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2019-20 Federal Budget Highlights

The Federal Treasurer, Mr Josh Frydenberg, handed down the 2019/20 Federal Budget at 7:30 pm (AEDT) on 2 April 2019.

Mr Frydenberg said the Budget is “back in the black”, announcing a budget surplus of $7.1b, and forecasting a surplus of $11b in 2020/21, $17.8b in 2021/22 and $9.2b in 2022/23. The budget focuses on “restoring the nation’s finances”, further strengthening the economy to create more jobs and to “guarantee the essential services”.

The government proposes various changes to further lower individual taxes, including increasing the low and middle-income tax offset and lowering the 32.5% rate to 30% in 2024/25. More businesses will have access to immediate deductions for asset purchases, with the expansion of the instant asset write-off to businesses with an annual turnover of less than $50m.

The full Budget papers are available at www.budget.gov.au and the Treasury ministers’ media releases are available at ministers.treasury.gov.au.

The tax, superannuation and social security highlights are set out below.

Income tax

  • The legislated Personal Income Tax Plan will be changed to further lower taxes for individuals, including changes to the low and middle-income tax offset (LMITO), the low-income tax offset (LITO) and the personal income tax (PIT) rates and thresholds.
  • The instant asset write-off threshold for businesses with an aggregated turnover of less than $10m will be increased to $30,000 for eligible assets that are first used or installed ready for use, from 7.30 pm (AEDT) on 2 April 2019 to 30 June 2020.
  • Businesses with an aggregated turnover of $10m or more but less than $50m will be able to immediately deduct purchases of eligible assets costing less than $30,000 that are first used or installed ready for use, from 7.30 pm (AEDT) on 2 April 2019 to 30 June 2020.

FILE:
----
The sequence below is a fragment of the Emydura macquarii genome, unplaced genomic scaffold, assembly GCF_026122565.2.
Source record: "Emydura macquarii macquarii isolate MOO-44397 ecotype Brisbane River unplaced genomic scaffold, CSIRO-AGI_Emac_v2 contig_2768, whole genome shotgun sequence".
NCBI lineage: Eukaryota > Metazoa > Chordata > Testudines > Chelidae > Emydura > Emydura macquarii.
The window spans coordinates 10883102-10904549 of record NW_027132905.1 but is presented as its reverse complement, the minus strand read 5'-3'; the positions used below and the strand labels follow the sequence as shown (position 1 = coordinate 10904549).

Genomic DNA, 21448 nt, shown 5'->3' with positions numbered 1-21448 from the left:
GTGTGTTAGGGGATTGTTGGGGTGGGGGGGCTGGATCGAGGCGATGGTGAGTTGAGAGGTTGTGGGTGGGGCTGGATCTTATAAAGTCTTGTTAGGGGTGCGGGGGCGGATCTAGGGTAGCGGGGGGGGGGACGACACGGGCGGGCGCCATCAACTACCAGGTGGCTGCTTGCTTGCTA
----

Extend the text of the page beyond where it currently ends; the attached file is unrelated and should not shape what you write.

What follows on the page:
• The Medicare levy low-income thresholds for singles, families, seniors and pensioners will be increased from the 2018/19 income year.
  • Payments to primary producers in the Fassifern Valley, Queensland affected by storm damage in October 2018 will be treated as exempt income.
  • An income tax exemption will be provided for qualifying grants made to primary producers, small businesses and non-profit organisations affected by the North Queensland floods.
  • Six more organisations have been approved as specifically-listed deductible gift recipients.
  • The list of countries whose residents are eligible to access a reduced withholding tax rate of 15% on certain distributions from Australian managed investment trusts (MITs) will be updated.

Tax integrity and black economy

  • Australian Business Number (ABN) holders will be required to lodge their income tax return and confirm the accuracy of their details on the Australian Business Register annually to retain their ABN status.
  • The start date of amendments to Div 7A will be delayed by 12 months to 1 July 2020.
  • Minor amendments will be made to the hybrid mismatch rules to clarify their operation from 2019.